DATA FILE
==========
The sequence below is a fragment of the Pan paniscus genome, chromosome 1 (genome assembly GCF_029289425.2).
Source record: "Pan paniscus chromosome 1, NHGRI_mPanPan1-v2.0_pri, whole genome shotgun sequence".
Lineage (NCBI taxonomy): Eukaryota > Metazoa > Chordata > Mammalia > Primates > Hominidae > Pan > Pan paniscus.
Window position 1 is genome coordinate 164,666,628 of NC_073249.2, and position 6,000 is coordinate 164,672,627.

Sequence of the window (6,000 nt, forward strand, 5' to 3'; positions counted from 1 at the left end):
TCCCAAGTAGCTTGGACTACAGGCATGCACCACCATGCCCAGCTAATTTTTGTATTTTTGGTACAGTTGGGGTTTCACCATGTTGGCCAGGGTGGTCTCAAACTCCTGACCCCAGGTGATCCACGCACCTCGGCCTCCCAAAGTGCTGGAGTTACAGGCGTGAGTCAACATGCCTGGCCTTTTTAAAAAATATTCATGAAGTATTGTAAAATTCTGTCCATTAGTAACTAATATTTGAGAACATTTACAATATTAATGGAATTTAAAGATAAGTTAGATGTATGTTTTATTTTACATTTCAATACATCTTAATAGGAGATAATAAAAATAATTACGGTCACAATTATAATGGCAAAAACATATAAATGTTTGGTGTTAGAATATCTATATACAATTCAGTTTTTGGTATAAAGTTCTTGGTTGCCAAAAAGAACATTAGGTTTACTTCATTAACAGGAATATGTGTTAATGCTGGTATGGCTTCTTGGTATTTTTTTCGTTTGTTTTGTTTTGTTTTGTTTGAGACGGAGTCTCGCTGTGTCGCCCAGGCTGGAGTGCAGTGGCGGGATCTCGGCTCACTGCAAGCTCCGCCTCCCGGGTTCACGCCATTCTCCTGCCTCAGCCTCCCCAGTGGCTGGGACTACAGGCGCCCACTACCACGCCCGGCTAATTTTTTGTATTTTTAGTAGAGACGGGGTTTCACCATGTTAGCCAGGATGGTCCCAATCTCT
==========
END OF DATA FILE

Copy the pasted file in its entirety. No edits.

The sequence below is a fragment of the Pan paniscus genome, chromosome 1 (genome assembly GCF_029289425.2).
Source record: "Pan paniscus chromosome 1, NHGRI_mPanPan1-v2.0_pri, whole genome shotgun sequence".
Lineage (NCBI taxonomy): Eukaryota > Metazoa > Chordata > Mammalia > Primates > Hominidae > Pan > Pan paniscus.
Window position 1 is genome coordinate 164,666,628 of NC_073249.2, and position 6,000 is coordinate 164,672,627.

Sequence of the window (6,000 nt, forward strand, 5' to 3'; positions counted from 1 at the left end):
TCCCAAGTAGCTTGGACTACAGGCATGCACCACCATGCCCAGCTAATTTTTGTATTTTTGGTACAGTTGGGGTTTCACCATGTTGGCCAGGGTGGTCTCAAACTCCTGACCCCAGGTGATCCACGCACCTCGGCCTCCCAAAGTGCTGGAGTTACAGGCGTGAGTCAACATGCCTGGCCTTTTTAAAAAATATTCATGAAGTATTGTAAAATTCTGTCCATTAGTAACTAATATTTGAGAACATTTACAATATTAATGGAATTTAAAGATAAGTTAGATGTATGTTTTATTTTACATTTCAATACATCTTAATAGGAGATAATAAAAATAATTACGGTCACAATTATAATGGCAAAAACATATAAATGTTTGGTGTTAGAATATCTATATACAATTCAGTTTTTGGTATAAAGTTCTTGGTTGCCAAAAAGAACATTAGGTTTACTTCATTAACAGGAATATGTGTTAATGCTGGTATGGCTTCTTGGTATTTTTTTCGTTTGTTTTGTTTTGTTTTGTTTGAGACGGAGTCTCGCTGTGTCGCCCAGGCTGGAGTGCAGTGGCGGGATCTCGGCTCACTGCAAGCTCCGCCTCCCGGGTTCACGCCATTCTCCTGCCTCAGCCTCCCCAGTGGCTGGGACTACAGGCGCCCACTACCACGCCCGGCTAATTTTTTGTATTTTTAGTAGAGACGGGGTTTCACCATGTTAGCCAGGATGGTCCCAATCTCT